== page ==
The pitching haul of the 2022 draft likewise kept up its end of the performance bargain. Jake Bennett has been ailing but has upper minors written on him and hopefully a graduation to DC on a faster schedule. Luke Young enjoyed a strong year and recent run at Fredericksburg, where Marquis Grissom is the closer and likewise pitching well and showing helium. Both were lower round draft picks, as were pitcher like Kyle Luckham and Brad Lord. Lord had twelve strikeouts this weekend in only six innings! Not bad for a low round draft find ?.

Don’t forget free agents Bubba Hall, excellent in relief in the late innings at Fredericksburg, as well as Nick Pogue and Jaren Zinn, who already have the needle north of Wilmington in 2024, and even Tyler Schoff, who is closing in Harrisburg right now, a year after being snapped up unwanted out of Bryant College. Let’s not forget Matt Suggs, a legitimate find who is starting behind the plate at Wilmington who looks ready for AA. That’s a (so far) huge undrafted haul that draws little discussion to date, but will if these hurlers are able to rise beyond their successes at the lower minors.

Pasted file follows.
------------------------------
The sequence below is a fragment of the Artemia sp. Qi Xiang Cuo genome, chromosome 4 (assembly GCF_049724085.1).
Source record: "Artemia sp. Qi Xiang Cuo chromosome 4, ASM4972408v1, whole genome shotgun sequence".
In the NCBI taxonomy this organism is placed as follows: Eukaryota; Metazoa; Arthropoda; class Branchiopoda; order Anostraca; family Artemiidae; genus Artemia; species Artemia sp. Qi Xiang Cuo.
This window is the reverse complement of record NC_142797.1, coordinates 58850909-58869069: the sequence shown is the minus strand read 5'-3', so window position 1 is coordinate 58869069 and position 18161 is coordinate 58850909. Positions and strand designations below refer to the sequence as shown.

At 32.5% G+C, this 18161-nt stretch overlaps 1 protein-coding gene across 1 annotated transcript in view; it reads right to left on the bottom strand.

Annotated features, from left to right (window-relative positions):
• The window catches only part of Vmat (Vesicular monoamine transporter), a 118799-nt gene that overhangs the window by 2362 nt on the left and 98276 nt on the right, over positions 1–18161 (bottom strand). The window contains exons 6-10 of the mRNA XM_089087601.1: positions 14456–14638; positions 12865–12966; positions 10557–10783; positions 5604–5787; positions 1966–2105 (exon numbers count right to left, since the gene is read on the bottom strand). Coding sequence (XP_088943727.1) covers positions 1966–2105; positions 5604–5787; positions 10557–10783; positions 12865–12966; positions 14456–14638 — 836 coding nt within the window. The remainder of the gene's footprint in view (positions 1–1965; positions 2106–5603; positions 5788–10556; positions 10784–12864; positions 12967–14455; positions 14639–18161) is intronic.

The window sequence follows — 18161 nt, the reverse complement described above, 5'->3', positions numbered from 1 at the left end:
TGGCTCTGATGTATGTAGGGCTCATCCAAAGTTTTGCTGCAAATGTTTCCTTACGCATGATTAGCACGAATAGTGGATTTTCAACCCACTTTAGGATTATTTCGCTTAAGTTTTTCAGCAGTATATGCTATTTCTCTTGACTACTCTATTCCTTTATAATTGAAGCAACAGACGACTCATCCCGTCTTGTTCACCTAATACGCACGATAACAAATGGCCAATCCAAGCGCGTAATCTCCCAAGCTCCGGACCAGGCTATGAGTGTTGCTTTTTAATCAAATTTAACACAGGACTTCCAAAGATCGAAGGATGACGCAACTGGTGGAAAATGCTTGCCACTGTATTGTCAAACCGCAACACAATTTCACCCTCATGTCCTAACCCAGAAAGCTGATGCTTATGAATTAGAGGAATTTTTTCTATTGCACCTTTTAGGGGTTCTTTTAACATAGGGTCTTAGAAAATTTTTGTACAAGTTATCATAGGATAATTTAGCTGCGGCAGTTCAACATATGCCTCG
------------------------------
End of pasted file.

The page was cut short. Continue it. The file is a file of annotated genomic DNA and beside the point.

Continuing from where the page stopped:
There’s a lot of recent draft talent ripening at different paces, dodging the injury bullet, and competing to reinforce the obvious needs at the major league level. The winter brings more education and refinement and then, we’ll see who parlays an off-season of work into big rises in 2024. Gatt lacht.

And then, there’s 2023 – coming up in this series. But the biggest move in the Nationals front office passed without much comment this week. Kris Kline to the pro scouting spot, from his longtime Amateur scouting role. Were these recent drafts the influence of others, like Mark Baca? A lifestyle change and promotion for Kline? Who takes his place? Perhaps Ghost will fill us in.